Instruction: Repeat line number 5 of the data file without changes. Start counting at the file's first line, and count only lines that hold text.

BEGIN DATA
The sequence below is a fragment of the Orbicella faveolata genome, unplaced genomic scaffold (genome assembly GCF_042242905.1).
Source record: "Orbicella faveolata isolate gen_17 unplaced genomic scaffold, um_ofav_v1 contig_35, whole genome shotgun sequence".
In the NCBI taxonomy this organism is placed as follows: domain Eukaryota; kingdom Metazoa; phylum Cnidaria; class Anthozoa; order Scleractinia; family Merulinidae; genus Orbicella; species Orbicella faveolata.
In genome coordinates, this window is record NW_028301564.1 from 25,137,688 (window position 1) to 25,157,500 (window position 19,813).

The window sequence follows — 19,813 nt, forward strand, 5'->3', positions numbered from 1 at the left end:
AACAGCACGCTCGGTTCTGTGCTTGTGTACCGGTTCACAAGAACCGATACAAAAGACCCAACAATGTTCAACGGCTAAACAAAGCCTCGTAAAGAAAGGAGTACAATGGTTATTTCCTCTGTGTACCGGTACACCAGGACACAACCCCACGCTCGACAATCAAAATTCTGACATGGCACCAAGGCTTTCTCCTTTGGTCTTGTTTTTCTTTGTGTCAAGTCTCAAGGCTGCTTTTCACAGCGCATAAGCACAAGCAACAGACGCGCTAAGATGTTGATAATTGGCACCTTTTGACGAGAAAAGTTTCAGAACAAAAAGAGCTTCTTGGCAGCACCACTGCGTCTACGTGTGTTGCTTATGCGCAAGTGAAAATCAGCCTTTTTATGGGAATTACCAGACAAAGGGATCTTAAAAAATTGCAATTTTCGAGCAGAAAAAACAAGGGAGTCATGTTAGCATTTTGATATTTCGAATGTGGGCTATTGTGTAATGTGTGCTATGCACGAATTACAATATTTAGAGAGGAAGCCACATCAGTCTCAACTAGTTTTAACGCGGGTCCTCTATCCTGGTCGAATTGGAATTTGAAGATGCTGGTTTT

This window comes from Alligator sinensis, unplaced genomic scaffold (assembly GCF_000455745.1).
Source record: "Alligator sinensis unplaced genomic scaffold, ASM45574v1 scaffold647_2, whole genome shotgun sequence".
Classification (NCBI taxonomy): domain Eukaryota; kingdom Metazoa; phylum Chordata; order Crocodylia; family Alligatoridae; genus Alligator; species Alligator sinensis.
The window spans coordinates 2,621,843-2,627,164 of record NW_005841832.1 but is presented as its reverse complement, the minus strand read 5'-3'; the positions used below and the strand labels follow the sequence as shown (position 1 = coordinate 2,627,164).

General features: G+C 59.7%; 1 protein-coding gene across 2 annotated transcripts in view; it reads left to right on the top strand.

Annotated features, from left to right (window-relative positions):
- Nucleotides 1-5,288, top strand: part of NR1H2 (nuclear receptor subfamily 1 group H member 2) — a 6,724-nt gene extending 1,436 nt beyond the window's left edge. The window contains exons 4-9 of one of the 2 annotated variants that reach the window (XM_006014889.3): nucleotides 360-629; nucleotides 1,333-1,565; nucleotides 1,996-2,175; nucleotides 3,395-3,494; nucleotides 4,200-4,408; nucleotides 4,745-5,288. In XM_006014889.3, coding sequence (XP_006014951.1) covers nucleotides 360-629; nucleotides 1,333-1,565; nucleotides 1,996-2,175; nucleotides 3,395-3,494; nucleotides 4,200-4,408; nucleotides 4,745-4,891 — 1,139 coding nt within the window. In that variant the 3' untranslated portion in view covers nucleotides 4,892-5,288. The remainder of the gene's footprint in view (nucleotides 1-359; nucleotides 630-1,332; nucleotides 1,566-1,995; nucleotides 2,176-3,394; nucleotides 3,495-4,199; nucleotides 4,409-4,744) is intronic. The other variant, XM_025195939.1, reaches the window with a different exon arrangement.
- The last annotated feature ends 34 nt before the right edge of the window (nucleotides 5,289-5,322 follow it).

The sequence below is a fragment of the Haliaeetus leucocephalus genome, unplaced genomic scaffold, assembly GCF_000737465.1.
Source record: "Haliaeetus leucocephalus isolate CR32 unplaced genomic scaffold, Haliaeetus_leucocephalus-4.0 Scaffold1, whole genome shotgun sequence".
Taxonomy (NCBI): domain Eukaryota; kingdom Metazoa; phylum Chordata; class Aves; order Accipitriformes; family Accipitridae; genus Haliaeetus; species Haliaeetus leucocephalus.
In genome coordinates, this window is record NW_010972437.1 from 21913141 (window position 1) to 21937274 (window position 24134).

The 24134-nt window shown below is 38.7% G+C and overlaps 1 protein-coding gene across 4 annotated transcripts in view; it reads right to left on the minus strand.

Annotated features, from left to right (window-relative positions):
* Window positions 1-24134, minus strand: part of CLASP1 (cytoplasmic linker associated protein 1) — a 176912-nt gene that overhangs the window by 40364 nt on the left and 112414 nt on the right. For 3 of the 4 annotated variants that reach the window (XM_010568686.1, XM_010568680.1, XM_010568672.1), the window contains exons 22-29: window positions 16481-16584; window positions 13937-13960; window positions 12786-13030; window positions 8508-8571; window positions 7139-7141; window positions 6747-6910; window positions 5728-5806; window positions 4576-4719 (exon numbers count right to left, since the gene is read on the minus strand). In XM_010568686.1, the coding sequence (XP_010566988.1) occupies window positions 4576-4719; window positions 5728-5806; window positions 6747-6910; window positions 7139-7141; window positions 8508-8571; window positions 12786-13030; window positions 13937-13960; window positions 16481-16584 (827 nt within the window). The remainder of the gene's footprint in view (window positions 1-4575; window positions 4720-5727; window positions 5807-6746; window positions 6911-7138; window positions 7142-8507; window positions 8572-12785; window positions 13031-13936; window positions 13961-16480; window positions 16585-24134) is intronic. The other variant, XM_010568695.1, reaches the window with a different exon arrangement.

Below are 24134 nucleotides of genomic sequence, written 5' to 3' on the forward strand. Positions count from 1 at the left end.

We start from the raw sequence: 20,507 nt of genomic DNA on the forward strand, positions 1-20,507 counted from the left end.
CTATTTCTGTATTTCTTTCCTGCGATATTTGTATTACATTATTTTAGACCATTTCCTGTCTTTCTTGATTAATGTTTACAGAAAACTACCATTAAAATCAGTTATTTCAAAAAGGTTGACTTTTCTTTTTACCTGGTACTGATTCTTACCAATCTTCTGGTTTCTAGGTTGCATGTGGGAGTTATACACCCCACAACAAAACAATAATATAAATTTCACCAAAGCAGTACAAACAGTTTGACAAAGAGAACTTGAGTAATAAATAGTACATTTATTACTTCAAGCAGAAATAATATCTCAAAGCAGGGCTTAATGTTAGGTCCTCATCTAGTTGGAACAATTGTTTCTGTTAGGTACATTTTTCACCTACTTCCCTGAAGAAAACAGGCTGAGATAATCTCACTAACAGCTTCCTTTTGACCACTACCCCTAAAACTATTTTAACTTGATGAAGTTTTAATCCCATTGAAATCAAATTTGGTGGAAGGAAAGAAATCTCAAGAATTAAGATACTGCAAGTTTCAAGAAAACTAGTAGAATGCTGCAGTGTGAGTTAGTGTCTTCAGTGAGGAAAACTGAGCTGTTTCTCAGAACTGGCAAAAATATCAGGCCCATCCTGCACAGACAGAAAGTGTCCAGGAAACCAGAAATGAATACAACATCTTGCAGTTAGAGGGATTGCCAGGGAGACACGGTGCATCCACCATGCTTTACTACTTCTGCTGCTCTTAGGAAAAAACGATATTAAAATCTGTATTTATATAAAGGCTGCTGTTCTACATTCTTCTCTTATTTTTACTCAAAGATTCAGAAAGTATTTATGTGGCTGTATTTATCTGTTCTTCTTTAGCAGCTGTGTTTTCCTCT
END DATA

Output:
The window sequence follows — 19,813 nt, forward strand, 5'->3', positions numbered from 1 at the left end: